Congaree National Park is a little gem near Colombia, South Carolina that is infrequently visited by anyone who isn't a resident of the state. It contains one of the rarest environments in the United States- an old growth cypress swamp. The outdoor adventure opportunities are quite diverse even though it is one of the smaller NPS units.

Congaree National Park is a unique wilderness
Day: 23
Miles: 3,500

An added benefit of my 500 mile detour out to Charleston was being within range of Congaree National Park. I call it one of the "hipster parks" i.e. parks that "you're not cool enough to know about". Congaree is probably one of the least visited parks in the contiguous US. I'm sure its because most people are unaware of how rare this swamp-like environment is and would probably not make a vacation out of it like they do for Yellowstone or Yosemite. Well I would! Old-growth anything is worth the travel, these days.

There's two things that you can't leave the park without doing; hiking the boardwalk trail and kayaking the Cedar Creek Trail. These are good ways to explore things within a day's time. There's also a 50 mile water trail along the Congaree which would be a great multi-day trip. As for me, my little section was a nice showcase of biodiversity of the area-

View Paddling Congaree National Park in a larger map

The boardwalk trail was a nice start for me. It is a very easy and flat "trail" which follows a raised and ground level boardwalk through a lovely section of the park. There's a self-guided nature tour which is helpful in identifying plants and trees. Weston Lake is an oxbow lake which is also a nice stop along the way. I've never really explored this section of the country so everything was new for me. I constantly took pictures.
It felt like walking through a rainforest
Boardwalk trail
Everybody seemed to agree that the best way to see the park was from a kayak or canoe. Cedar Creek is a maintained paddling trail that is a great way to experience the old growth forest. It runs about 7 miles from the two put-in spots above and continues on to the Congaree River. The ranger told me that the lower section, just before the Congaree, is where some of the finest trees are. I was disappointed I didn't have this opportunity today.

The creek does vary significantly by season and by day; check with the park ranger to know if water levels are high enough for your boat. I was fortunate that they were running quite high that day because I have a 16.5 foot ocean kayak! I wouldn't recommend a boat this large...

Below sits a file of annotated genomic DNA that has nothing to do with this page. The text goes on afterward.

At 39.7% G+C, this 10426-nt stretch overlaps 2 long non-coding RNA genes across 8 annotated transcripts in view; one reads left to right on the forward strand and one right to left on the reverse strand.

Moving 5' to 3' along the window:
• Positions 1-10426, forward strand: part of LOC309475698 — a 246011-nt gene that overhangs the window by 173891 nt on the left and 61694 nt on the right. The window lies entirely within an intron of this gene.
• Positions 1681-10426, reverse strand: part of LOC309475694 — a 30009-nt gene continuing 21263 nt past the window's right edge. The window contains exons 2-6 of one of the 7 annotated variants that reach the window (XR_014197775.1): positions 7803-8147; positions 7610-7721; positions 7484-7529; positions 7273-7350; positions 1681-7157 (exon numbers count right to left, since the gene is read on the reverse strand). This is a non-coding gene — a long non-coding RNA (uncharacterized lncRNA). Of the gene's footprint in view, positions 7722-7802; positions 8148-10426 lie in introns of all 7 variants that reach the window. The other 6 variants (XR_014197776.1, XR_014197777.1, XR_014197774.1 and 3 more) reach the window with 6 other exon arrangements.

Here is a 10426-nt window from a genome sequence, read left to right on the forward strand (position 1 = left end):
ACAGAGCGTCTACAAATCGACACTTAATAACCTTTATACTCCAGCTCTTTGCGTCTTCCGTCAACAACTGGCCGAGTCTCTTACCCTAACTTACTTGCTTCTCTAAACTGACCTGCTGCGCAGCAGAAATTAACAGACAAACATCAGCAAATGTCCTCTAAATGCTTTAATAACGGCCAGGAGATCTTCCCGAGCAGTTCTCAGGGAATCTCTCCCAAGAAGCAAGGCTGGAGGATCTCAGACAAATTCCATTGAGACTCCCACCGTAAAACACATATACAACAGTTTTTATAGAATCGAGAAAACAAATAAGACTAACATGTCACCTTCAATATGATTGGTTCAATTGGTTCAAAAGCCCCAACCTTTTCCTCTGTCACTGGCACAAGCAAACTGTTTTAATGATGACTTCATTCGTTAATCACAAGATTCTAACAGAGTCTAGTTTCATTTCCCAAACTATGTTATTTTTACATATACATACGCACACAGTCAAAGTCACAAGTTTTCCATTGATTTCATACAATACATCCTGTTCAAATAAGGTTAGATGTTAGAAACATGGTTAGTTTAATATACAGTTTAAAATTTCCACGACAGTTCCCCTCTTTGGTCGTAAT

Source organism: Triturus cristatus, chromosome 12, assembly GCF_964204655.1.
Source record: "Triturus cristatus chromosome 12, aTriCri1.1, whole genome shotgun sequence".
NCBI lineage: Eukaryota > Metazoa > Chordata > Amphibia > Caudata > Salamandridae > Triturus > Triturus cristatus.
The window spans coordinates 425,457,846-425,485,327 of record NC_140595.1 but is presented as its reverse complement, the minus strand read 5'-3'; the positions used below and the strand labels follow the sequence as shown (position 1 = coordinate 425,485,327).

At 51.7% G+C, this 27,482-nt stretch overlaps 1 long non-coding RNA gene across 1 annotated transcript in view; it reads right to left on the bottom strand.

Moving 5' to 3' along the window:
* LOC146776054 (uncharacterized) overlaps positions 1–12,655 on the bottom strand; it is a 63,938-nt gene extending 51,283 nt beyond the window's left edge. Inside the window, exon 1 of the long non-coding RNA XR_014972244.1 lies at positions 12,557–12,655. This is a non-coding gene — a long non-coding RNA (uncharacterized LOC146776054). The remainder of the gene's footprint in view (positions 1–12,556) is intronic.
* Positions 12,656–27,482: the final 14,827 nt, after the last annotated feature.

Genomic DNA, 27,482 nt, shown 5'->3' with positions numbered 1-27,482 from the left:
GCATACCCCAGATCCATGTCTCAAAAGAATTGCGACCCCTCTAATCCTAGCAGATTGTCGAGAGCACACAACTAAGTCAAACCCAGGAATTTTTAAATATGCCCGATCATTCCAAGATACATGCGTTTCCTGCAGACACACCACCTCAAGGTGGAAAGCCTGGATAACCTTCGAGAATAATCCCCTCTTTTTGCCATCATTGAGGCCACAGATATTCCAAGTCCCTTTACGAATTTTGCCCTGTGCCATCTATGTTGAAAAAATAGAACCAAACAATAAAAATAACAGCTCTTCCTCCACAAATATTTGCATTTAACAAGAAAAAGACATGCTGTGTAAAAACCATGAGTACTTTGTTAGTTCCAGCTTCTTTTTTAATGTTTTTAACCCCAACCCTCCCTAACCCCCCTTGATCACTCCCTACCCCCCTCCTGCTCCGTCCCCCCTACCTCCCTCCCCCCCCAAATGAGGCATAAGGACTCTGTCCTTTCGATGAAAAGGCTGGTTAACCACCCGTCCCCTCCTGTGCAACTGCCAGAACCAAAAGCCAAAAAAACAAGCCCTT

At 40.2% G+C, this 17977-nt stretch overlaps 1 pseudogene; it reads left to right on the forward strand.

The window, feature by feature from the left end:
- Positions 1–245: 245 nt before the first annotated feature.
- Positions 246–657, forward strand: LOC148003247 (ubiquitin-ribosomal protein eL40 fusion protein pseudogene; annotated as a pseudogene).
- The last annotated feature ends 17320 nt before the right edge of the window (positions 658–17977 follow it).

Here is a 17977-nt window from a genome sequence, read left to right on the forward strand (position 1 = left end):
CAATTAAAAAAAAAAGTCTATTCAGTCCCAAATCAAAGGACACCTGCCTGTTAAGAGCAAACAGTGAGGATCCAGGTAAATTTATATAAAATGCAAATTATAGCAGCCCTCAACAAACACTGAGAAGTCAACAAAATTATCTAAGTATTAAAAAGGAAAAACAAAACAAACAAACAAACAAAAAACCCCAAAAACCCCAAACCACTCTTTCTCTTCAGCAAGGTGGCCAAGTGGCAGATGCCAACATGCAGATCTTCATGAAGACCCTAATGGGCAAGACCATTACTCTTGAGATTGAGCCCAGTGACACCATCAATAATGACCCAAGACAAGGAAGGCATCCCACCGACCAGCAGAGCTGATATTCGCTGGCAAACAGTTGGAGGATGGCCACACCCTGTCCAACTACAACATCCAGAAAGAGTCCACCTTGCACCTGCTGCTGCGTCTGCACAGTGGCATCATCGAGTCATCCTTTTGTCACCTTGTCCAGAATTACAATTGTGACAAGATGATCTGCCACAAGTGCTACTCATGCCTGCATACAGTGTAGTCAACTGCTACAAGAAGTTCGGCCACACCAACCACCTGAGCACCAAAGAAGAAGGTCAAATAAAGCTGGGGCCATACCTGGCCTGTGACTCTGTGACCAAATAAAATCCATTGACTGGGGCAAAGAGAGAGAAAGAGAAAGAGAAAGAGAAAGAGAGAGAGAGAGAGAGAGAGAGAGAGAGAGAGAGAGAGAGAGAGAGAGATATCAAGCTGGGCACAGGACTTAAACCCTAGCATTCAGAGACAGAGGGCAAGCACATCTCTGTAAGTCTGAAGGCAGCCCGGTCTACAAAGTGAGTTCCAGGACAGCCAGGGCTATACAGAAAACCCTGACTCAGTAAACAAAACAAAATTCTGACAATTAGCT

Kayaking through a swamp!
Old growth cypress
I put in at the launch on South Cedar Creek Road. There was a 100 yard walk with my boat which I'm sure prevents the motorboat crowd from putting in. Surprisingly, there was a strong current today! My plan was to paddle as far up river as I could and then just let the river carry me down. While the current wasn't rapids, it did take some work to get a good pace going.

There was life everywhere on the trail. Birds, insects and occasional feral hogs made a terrific amount of noise. It was a natural symphony. Although I was alone, I kept saying out loud, "Its like I'm in a rainforest"!

The water trail was very well maintained and marked. As swamps can sometimes be an impossible mix of semi-rivers and plain wetlands, it can be very easy to get lost. The park service does a fair amount of work on a regular basis to make sure this doesn't happen. I knew I was heading down the wrong creek because the vegetation would be too thick to get a boat though. It might be a little strange to be kayaking through a swamp-river but it was as easy to follow as a regular river.
Sometimes the forest seemed to close in on me
Feral swine. Unfortunately these are a highly destructive invasive species
I'd recommend a smaller boat...
I paddled as far as I could on my brief timeline and then just let the river carry me back. All I really had to do was put the rudder in the water and avoid obstacles. It was effortless.

All in all, it ended up being a nice 10 miler through a unique environment. I'm quite happy about this "detour" which allowed me to see much of South Carolina which even residents never see. Certainly it made me appreciate this relative newcomer to the NPS scene.

Read. Plan. Get Out There!